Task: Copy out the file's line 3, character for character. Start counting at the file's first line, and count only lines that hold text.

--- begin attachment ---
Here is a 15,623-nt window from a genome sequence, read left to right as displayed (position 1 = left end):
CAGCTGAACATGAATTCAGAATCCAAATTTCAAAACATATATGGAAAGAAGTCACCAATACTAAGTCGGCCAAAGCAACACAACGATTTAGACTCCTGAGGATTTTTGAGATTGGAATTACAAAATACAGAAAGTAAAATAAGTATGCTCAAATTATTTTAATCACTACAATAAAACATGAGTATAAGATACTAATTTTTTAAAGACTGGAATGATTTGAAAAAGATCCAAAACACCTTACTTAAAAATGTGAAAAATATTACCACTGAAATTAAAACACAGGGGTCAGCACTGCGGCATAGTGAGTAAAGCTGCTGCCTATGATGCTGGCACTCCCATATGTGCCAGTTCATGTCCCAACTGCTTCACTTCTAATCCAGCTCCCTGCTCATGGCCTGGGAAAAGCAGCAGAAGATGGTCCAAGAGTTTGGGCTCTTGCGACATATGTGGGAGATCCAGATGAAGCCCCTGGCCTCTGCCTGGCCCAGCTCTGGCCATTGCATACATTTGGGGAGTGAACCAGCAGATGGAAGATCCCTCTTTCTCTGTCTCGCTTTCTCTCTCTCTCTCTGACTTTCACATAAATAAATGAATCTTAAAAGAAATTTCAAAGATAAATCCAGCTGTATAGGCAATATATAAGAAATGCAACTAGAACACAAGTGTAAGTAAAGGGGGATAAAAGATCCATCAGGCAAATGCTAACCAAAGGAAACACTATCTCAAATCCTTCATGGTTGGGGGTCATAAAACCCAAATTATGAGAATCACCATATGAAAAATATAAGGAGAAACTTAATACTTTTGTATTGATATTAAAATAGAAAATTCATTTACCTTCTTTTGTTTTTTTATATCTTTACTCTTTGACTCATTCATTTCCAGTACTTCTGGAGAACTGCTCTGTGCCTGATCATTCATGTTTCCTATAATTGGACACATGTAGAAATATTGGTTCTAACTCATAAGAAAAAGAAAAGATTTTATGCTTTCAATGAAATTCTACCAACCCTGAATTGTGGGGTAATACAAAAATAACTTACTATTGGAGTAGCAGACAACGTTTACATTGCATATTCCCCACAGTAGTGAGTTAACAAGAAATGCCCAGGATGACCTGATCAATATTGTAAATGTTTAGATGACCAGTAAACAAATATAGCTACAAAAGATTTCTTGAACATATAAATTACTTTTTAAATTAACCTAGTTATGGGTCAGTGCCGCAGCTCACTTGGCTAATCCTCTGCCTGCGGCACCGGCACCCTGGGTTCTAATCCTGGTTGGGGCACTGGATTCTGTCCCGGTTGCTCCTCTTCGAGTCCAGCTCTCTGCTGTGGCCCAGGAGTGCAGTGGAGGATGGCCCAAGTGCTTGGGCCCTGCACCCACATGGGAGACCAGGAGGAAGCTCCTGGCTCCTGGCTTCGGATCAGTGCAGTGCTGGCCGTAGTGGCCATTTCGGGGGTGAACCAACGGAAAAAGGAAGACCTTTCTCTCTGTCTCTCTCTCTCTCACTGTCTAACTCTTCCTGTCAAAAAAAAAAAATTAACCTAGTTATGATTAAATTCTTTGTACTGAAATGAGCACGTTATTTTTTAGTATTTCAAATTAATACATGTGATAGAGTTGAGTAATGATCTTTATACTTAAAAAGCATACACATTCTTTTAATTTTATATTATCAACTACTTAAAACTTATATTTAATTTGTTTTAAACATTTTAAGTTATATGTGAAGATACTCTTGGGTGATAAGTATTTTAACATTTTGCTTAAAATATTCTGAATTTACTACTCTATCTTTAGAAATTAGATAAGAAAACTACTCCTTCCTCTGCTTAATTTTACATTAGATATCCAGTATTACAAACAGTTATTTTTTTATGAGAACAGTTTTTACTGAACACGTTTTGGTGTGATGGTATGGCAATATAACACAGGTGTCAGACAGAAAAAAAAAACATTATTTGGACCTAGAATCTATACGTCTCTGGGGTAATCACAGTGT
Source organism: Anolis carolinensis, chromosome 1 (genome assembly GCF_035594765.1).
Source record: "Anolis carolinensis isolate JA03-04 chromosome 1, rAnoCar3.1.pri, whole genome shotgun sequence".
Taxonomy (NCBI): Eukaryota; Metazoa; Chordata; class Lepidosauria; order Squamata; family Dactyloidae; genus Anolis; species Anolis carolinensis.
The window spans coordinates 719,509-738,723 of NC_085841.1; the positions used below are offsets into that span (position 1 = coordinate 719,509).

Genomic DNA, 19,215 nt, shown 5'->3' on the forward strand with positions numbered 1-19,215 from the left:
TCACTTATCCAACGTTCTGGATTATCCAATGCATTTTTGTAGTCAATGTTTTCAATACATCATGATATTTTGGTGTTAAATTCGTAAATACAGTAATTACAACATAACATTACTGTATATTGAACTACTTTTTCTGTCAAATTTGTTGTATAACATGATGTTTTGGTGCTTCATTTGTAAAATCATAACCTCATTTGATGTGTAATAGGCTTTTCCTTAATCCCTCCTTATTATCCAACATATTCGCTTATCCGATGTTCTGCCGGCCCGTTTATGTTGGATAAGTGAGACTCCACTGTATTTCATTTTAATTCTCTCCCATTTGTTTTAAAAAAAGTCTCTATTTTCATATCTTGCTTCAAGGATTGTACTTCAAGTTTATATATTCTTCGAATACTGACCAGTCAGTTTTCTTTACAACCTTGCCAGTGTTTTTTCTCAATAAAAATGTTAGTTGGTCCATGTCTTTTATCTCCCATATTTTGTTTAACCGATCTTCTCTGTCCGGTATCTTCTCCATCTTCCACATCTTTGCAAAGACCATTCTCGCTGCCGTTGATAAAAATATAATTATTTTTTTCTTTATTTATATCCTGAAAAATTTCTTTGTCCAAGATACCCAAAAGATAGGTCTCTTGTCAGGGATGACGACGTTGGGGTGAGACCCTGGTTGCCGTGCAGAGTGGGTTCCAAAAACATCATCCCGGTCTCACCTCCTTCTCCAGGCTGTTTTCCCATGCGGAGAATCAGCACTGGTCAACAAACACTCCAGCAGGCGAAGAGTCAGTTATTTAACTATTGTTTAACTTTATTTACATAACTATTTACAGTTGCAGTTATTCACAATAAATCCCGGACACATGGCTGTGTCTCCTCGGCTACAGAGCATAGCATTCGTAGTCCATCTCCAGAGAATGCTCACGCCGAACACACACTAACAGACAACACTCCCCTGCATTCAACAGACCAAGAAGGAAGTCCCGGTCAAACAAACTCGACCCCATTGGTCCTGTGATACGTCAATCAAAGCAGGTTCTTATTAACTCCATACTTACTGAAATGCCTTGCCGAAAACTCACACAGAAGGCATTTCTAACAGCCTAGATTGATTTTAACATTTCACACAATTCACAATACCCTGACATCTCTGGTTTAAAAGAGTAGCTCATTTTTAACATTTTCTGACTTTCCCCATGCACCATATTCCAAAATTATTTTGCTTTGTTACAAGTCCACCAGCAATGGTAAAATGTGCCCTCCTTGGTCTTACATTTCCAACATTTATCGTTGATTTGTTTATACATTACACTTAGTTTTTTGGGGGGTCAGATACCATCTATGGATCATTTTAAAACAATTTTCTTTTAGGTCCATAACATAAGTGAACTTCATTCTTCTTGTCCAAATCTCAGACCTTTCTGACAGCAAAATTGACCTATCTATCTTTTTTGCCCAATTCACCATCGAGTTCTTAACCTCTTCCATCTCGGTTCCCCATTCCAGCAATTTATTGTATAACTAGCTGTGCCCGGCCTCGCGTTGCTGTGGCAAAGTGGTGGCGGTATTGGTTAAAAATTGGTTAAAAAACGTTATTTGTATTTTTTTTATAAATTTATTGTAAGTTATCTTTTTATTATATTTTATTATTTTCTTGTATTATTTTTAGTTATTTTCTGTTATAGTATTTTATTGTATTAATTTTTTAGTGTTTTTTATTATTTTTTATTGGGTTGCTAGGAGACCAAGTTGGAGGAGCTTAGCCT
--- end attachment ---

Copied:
Source organism: Anolis carolinensis, chromosome 1 (genome assembly GCF_035594765.1).